I thought perhaps the next works in sequence would turn introspective and/or lend an impression on his life merging out of his time as a monk; in one regard it did, but in truth, most of the next sequences are a bit of a hodgepodge of different portraits of life – some of the natural world, others a more critical view of politics or other hardy topics that prove to be a bit layered in what their attempting to relate to you. The one that struck me the most though of the batch, happened to be the first one I mentioned, the one that hinges back to his time as a Buddhist monk – as it’s a retrospective and intuitive rumination about how although time continues to shift forwards, the mind does not need to regret backwards in regret; as found in the poem “Visiting the Temple Again”. All of life has purpose and meaning, to regret even an hour we had previously lived would be to chastise our present and affect our future, of any good mirth that could be yielded out of what we lived and learnt from the past.

In “Yanking the Starter Rope” we’re privy to a rites of passage where a young boy starts to recognise his growth into a young man – whose purposeful chore of mowing and weeding grass took on a new depth of centreing when he contemplated it was not long ago where he was not granted the confidence of handling a mower or the chore on his own accord. A small passage of maturity at his fingertips and yet, it left an impression that held a contemplation of how ‘time’ and ‘duty’ can walk hand in hand. There is a bit of innocence underneath the words, where the boy himself is half questioning and half acknowledging this transitional period, not with the enlightenment of maturity but with the curiosity of youth.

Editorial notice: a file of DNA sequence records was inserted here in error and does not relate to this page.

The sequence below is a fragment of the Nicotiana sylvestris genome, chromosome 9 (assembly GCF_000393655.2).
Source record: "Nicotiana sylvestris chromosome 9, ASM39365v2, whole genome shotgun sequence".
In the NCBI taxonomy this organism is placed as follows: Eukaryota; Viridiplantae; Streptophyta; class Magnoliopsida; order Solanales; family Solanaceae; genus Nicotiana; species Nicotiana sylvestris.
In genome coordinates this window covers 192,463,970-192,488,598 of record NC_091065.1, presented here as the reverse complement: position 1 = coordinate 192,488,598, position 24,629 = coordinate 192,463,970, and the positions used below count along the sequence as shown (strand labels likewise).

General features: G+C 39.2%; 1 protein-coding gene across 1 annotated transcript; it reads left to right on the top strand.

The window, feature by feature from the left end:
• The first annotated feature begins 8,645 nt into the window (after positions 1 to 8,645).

Rather than finding an uplift of centre in the title poem of the collection (‘ergon’) I found a rather disturbing piece (to put it mildly) about mental health and conditions inside mental institutions. I am unsure how this particular piece parlayed itself to the theme of ‘ergon’ as there is a referenced quote from Aristotle to proceed it that leant a far different approach than the one I felt the poet took. It is beyond darkening and I fear, I had to forestall the ending as I reached that point where knowing more was not as much motivation than to seek out the next poems in turn.

“Reprieve” is one of my favourites within this collection because its speaking to the human condition – of how to temper our reactions (especially in the immediacy of response) by re-conditioning how we react if we re-direct our anger. It’s a pause to remind ourselves that if we step away and recede from the trigger of angered rage, we might in turn, find the boiling of our emotions emptying out of us as quickly as they entered if our hands are occupied with another task. It’s a strong poem as through it’s simplicity are a hidden depth of honest wisdom.

The quiet re-prose of “Body Surfing” is a smile of a nod towards how longevity in marriage can provide small gestures of kindness on both sides of the marriage. Herein we share two different points of view on surfing in the waves, as the poet himself is uncertain of safety but his wife is caught up in the purity of feeling free and one; tethered into the timeless cycle of the ocean’s currents. This is where we see a small light of how two souls can be both united and separated, but conjoined by love are never truly far apart. He might humour her in this memory – to occupy his time to understand something she appreciates without end, but in his heart, he’s more concerned by how much ‘time’ has slipped past them, of how the hours are dwindling and how very little of it might still remain.

“Until Lightning Comes” is a responsive poem about consequences and choices – how what we seek out might be proved to be good for us or might altogether be inherently bad – to be to curious is not to be one long for this world. This is a poem that treats the experiences (memories) of a young child as if there were small kernels of foreknowledge stepping forward ahead of his actions where impulsiveness was not a virtue he should have become attached inside. Although somber in tone, it holds a quickfire ending that gives the most of what you had hoped you’d find in this little story – how to articulate the meaning behind the ‘whys’ rather than focusing solely on the ‘hows’.